Thursday, 19 February 2009

Richard Linklater

Richard Linklater is the archetypal post-modern director. His career, sprinkled with both the commonplace and the divine, is typical of the artist riding the Hollywood rollercoaster.

Famous for: Dazed and Confused, The School of Rock, A Scanner Darkly, Fast Food Nation

He started out doing credit-card-budget short film (Woodshock, 1985) and slice of life stuff (It's Impossible to Learn to Plow by Reading Books, 1988) before settling into a few years of "Keep Austin Weird": Heads I Win/Tails You Lose and Slacker, his first breakout film--pretty much on par with Kevin Smith's Clerks.
In 1993 Linklater got some serious money together and created Dazed and Confused, a coming-of-age classic starring freshfaced actors Matthew McConaughey, Milla Jovovich, Ben Affleck and Parker Posey.

Two years later he wrote and directed Before Sunrise. The lightly-played romance unfurled through Vienna's cobbled streets, and was quietly discovered by video store addicts, one by one. The sequel Before Sunset was released in 2004 and is, in my opinion, one of the best films ever made. Set in Paris, it is as ad-libbed as it is scripted, and the dialogue and characterisations by Hawke and Delphy are as naturalistic as can be put to film. Romantic themes in American films are typically as subtle as a shovel to the face, so the real-time conversational mode in the films comes as blissful relief.
Linklater entered the L.A. cultural wasteland for the next decade, churning out trash (The Newton Boys, SubUrbia) and in 2003 The School of Rock which, while fun and freewheeling, is pretty ordinary stuff.
One of his side projects--you could say side effects--of his studio-dictated existence was an animated squiggle-vision film in 2001 called Waking Life which explored a level of philosophy best appreciated under the influence of class-B hallucigens. He followed up in 2006 with a similar project featuring, appropriately, Keanu Reeves and Robert Downey Jr, called A Scanner Darkly.

He returned to his roots in 2004 with a documentary, $5.15/Hr, about a Denny-like restaurant and the peons who inhabited it. He pushed the concept through to a grand pasture-to-plate in the major 2008 release, Fast Food Nation.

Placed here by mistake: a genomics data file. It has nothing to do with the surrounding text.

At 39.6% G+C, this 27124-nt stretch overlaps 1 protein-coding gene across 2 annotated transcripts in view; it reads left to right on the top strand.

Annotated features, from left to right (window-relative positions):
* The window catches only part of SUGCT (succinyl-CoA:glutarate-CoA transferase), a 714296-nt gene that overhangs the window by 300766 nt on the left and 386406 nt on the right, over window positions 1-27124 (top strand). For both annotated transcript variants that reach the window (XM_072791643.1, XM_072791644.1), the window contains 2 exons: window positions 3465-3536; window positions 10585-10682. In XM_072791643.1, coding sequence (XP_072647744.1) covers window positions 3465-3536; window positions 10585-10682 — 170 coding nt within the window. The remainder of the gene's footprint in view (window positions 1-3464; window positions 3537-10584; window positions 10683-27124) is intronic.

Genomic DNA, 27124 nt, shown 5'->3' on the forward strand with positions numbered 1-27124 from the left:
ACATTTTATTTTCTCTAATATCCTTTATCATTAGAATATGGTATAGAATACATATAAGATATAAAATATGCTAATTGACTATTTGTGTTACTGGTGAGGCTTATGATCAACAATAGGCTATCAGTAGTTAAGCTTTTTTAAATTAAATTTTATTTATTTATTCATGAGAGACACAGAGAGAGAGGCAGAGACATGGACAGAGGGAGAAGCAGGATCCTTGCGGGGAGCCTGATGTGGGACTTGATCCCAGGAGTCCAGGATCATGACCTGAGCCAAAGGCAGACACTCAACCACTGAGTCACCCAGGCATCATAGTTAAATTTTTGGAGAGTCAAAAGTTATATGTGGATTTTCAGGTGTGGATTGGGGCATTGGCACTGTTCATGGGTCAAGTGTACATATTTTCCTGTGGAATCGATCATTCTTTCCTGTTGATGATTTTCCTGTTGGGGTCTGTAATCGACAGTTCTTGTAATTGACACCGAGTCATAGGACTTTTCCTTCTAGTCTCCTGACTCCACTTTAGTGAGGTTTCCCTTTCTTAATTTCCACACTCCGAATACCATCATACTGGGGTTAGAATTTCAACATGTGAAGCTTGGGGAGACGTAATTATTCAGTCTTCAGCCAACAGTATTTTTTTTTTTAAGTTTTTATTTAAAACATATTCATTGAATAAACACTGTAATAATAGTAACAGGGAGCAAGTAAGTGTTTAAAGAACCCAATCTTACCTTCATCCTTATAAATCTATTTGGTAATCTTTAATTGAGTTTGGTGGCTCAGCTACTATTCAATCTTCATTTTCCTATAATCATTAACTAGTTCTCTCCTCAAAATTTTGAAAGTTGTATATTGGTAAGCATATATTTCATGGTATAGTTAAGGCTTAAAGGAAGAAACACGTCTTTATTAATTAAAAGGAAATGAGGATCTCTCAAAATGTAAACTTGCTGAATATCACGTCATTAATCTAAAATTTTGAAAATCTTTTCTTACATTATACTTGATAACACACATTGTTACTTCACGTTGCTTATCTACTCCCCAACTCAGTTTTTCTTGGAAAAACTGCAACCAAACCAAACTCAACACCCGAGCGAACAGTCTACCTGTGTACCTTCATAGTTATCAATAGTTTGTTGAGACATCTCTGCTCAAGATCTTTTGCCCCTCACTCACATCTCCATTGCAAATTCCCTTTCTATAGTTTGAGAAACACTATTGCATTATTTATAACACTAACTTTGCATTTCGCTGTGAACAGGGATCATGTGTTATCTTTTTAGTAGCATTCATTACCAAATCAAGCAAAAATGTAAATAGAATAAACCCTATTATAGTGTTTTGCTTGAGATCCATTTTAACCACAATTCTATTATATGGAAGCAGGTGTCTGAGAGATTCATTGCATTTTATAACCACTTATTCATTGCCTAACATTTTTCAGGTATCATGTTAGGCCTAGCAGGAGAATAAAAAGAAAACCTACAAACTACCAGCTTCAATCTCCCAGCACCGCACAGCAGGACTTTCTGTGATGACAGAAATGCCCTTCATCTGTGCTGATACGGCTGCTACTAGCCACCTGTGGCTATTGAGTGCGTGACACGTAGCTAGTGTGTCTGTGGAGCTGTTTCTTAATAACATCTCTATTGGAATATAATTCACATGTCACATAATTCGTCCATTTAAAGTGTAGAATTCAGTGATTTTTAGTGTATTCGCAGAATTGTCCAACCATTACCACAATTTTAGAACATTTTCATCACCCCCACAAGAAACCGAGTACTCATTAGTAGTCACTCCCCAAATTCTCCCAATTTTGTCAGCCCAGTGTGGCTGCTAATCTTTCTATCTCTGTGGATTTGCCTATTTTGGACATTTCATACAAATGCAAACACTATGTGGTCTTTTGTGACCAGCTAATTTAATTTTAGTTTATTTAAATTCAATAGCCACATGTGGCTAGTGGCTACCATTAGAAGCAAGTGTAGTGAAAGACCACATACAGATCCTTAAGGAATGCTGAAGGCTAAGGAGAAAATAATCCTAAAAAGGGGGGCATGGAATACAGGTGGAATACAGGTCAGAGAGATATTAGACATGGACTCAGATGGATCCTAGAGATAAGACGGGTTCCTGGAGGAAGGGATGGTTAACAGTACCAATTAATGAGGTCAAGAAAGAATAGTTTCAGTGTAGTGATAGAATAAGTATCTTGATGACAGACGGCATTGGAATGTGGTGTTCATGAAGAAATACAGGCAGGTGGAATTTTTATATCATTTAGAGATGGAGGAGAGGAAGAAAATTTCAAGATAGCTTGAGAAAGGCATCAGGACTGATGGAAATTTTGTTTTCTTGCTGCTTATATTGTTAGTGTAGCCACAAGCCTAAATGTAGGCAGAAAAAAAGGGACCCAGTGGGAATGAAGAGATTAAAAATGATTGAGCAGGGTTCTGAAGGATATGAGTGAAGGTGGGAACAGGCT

His other cinema films of the last decade, Tape (Ethan Hawke blackmails a fellow Dead Poets' Society alum) and a 2005 remake of Bad News Bears, don't bear the Linklater imprimateur. He spent time in front of the camera in Slacker and Waking Life, and also wandering into odd parts in other films: non-cameo roles credited as 'Crony 2', 'Cab Passenger', or 'Cool Spy', even decades after he was well-known as a director and writer.

Linklater is currently submerged, plumbing the murky depths in a longtudinal film known only as Untitled 12-Year Richard Linklater Project, tentatively slated to come out in 2013.

The man's a craftsman. Give him time.

Thursday, 12 February 2009

Malcolm Gladwell

Writing interesting non-fiction is hard to do. Malcolm Gladwell's three books have stuck to the top of bestseller lists because of his ability to tell fascinating, offbeat anecdotes, and to weave them artfully into a narrative thread.

If this entry looks too long to read, you can skip to the bottom for links to a video and a magazine article.

'The Tipping Point: How Little Things Can Make A Big Difference' looked at ideas whose time had come, how those ideas spread, who spread them, and what made them special. In a particularly interesting section, "The Law of the Few", he describes three personality types: Connectors, Mavens, and Salesmen. Connectors maintain large, loose social networks; they "span many different worlds" through their contacts. Mavens deal with information: asking questions, ferreting out answers, volunteering weird solutions; "someone who wants to solve other people's problems, generally by solving his own." (You may know someone like this.) Salesmen deliver agreements through sheer force of charisma. All three of these types are instrumental in disseminating new ideas. Gladwell goes on to demonstrate how phenomenons like 'Sesame Street' have a "Stickiness Factor", and how context can heavily influence mass behaviour.

On his New Zealand tour promoting 'Blink: The Power of Thinking Without Thinking', Gladwell raised a challenge before appearing on the screen: based upon his voice, his bona fides and his name, what might he look like?

- Obama's cousin, Sideshow Bob.

His point--that we front-load our experiences by comparing a situation with many past situations, very rapidly--is what he calls "thin-slicing". In the blink of an eye we draw on vast reserves of knowledge and react, or rather, judge, and he puts forward the theory that this gut reaction is remarkably accurate. In just a few seconds a person's initial response to a situation can be statistically similar to one made after the experience of months or years.